Try thinking of it this way – you’ve thrown a baseball before? More than once? Try throwing a baseball as hard as you can with your non-dominant hand.

Take note of how pretty that looks the first time you try it.


Trumped by Efficiency

Your body’s primary motivation when performing any task boils down to just one thing – economy.

Same activity, less energy.  

Same outcome, fewer resources.

Conservation is key. Get more familiar with doing something and it’ll take less time, less thought, and less work.

We’ve ALL experienced this in some form or another:

You used to lose your breath walking up the stairs, now you take two at a time,

  • Tying that double-Windsor without using a mirror,

  • Planking for 10 seconds longer than you did last workout,

  • You learned to ride a bike without busting your ass? There you go,

  • Last month you benched 115#, now you bench 130#.

How about – “I just can’t seem to lose these last 15 pounds”? – yup, that, too

You’ve had this extra 15 pounds of fat despite running longer, training harder, and eating cleaner. It’s 15 pounds, that’s about 52,500 calories. Sure that seems like a lot, but a 100-calorie deficit every day nets you an incidental 10-pound weight loss over the course of one year. Throw in some daily exercise and now you’re at a daily deficit of, say 400 calories – that 15 pounds should come off in about four months (give or take).


…So, what gives?

You occupy a highly-specialized, highly-adaptive machine whose primary objective is preservation – resource-preservation. To put simply, its objective is to use the minimum resources needed to complete a task, and not a single iota more.

This is true from both a metabolic standpoint, as well as a mechanical one.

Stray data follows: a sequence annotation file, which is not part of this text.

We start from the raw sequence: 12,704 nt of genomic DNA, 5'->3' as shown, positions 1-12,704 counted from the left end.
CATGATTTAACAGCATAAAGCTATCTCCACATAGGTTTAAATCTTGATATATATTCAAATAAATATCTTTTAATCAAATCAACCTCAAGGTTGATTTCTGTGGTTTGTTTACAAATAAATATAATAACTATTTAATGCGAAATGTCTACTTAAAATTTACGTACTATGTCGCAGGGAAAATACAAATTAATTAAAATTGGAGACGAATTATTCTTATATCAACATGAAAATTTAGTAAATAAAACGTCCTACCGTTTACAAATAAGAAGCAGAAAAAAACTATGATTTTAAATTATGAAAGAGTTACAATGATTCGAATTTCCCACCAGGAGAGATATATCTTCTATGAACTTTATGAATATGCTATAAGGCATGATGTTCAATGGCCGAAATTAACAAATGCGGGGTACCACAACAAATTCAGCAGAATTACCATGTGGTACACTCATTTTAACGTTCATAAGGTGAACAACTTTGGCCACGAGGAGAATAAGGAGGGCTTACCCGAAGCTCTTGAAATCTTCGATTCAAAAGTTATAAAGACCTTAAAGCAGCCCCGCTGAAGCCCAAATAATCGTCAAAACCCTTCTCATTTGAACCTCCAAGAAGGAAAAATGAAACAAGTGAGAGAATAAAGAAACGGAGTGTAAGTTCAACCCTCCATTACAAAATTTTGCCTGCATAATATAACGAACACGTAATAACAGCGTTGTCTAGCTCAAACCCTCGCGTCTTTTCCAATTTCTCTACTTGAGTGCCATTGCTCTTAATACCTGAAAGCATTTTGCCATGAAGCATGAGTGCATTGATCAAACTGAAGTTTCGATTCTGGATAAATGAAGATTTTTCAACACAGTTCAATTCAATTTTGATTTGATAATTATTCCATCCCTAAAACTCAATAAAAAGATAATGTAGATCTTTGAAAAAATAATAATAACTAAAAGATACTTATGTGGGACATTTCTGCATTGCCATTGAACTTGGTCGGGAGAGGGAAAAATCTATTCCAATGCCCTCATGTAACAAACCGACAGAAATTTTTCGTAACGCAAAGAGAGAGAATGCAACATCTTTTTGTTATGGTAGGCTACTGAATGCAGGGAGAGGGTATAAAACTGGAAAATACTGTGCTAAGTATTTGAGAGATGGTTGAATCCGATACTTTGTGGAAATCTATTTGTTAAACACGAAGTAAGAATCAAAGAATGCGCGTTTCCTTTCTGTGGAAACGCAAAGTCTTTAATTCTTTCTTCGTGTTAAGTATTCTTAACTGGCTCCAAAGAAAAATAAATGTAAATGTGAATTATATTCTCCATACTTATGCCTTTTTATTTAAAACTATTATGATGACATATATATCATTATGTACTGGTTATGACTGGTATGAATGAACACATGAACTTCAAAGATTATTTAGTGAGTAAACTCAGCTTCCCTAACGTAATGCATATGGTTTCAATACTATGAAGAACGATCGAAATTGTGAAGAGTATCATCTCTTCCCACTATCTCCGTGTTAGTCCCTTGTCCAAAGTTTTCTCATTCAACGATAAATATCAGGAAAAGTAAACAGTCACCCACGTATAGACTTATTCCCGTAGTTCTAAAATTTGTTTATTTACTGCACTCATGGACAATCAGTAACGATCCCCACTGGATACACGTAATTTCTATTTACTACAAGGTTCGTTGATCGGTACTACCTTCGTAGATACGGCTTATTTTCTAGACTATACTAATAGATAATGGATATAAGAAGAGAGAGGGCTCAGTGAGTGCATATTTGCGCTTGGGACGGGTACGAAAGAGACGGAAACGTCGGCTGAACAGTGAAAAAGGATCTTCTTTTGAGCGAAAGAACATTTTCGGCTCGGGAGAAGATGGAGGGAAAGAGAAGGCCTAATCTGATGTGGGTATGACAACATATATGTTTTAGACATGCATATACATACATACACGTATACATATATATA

You’ve been trying to lose this weight for years now, but because this machine adapts for efficiency – the harder you work, the better you get at working hard – this weight isn’t going anywhere anytime soon… Unless, of course, you force the machine to continually adapt.

How do you do this? Well, you’re going to have to work harder than you did yesterday, everyday.

Keeping this extra energy stored for a rainy day is a life or death proposition for your body. If this new, more challenging environment is going to be the norm for you then rest assured that your body is doing its best to get the most mileage from this extra energy you’ve been hanging on to – in case of famine, you know?


And That, My Friends, Is Economy…

This neural reprogramming is the first (and least demanding) attempt to make whatever action that you’re practicing economical enough to preserve your body’s precious and hard-earned resources.

Generally speaking, it’s only after the neural improvements begin to maximize that the body begins to explore other avenues to improve the efficiencies of exercise.

Incidentally, these will influence your body composition, endurance, flexibility, speed, and power (among other things), though that’s for another day.

Good luck and God bless.


Matthew Scarfo